I’ve never been a Justin Timberlake fan. I’ve always thought that he was incredibly lame and that his musical career was a finely-tuned ventriloquist act mimicking more talented and original artists. I can happily say that I’ve never bought either of his albums nor have I ever downloaded one of his songs. Same goes for his old outfit *NSYNC. And you know, say what you want about the Backstreet Boys, but at least they all went down together. How do you really feel about J.T.’s success if you’re Joey Fatone or Chris Kirkpatrick?
Now Timberlake’s spreading his wings and getting into acting. I was not impressed because I’ve always felt that it’s bad enough to suck at one thing let alone foisting your talentless self into other disciplines. When J.T.’s first film Edison Force died in a direct-to-video release last year, I hadn’t laughed that hard since he was booed and had stuff thrown at him at SARS-stock. So now having seen Timberlake act, I have to say that he’s actually not bad. He’s no Donnie Wahlberg, but he’s no Lance Bass either. Although if I were him, I’d stop bragging about not having to audition; some actors who are actually trying to earn a living might take that as an offence.
Alpha Dog is based on the true life story of Jesse James Hollywood, the youngest man to ever to make the FBI top ten list. Of course, the names have been changed to protect the innocent, but the story remains the same. In 1999, young “Johnny Truelove” (Emile Hirsch) runs a small time drug dealing outfit. With cutthroat, quick-trigger release, Johnny and friends kidnap Zack (Anton Yelchin), the younger brother of a stoner that owes them money. What our friend Johnny doesn’t realize is that kidnapping is federal crime that will get you life if caught, so he scrambles for a way out which eventually leads him to press his minions into killing Zack so that he can’t talk to the police.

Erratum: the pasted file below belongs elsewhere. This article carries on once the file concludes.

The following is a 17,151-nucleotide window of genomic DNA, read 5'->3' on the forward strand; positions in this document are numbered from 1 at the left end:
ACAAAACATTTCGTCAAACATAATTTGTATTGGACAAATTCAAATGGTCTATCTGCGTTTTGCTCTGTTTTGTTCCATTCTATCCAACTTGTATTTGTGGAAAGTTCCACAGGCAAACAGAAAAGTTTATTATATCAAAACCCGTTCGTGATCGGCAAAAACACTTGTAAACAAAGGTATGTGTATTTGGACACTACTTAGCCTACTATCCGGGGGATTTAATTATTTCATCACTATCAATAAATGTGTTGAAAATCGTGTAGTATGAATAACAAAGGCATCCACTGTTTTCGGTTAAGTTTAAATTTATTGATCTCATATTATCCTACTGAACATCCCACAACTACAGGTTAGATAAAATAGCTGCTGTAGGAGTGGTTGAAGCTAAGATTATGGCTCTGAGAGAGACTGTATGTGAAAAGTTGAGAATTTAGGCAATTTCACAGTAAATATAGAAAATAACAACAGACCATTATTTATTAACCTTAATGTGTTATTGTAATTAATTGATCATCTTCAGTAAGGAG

This is one of those movies where there’s hardly a redeemable quality about anyone involved. In fact, the only two people that don’t get what they deserve are the poor kid that gets killed, and his mom (a great, smaller performance by Sharon Stone, incidentally). Writer/director Nick Cassavetes really doesn’t try to explain what drives Johnny at all, except for maybe some vague insinuations that the gangsta rap culture glorified drugs and violence in the eyes of these privileged brats. The problem is that Cassavetes also wallows in these stereotypes, rather than demonstrate how this way of life was corrosive to the moral fibre of these characters, where many of them can get to the point where they can kill an innocent kid almost absentmindedly.
Basically it comes down to character and how most of the people here lack any. Getting high is their only preoccupation; little things like getting a job or getting an education don’t even dwell anywhere near the radar. But if ambition is in short supply, then conscience is nearly non-existent; the moral compass of these kids is seriously off-set, with many reacting to Zack’s status as a kidnappee like it was a neat new tattoo he got. Even the adults are void. One girl tries to alert her Mom that her friends have a kidnapped boy in their home but she gets chastised for interrupting her parents’ anniversary sex.
I know that Cassavetes was working from a true story and thus a lot of the elements were outside his control, but if this is even a semi-truthful snapshot of these people, then thank God most of them are currently in prison. Jesse James Hollywood tried to have the release of this movie stopped on the grounds that it could taint the jury pool, and he was right to think so. I can’t imagine a single person seeing this movie and protesting or writing songs demanding his freedom. And the movie’s not that great either.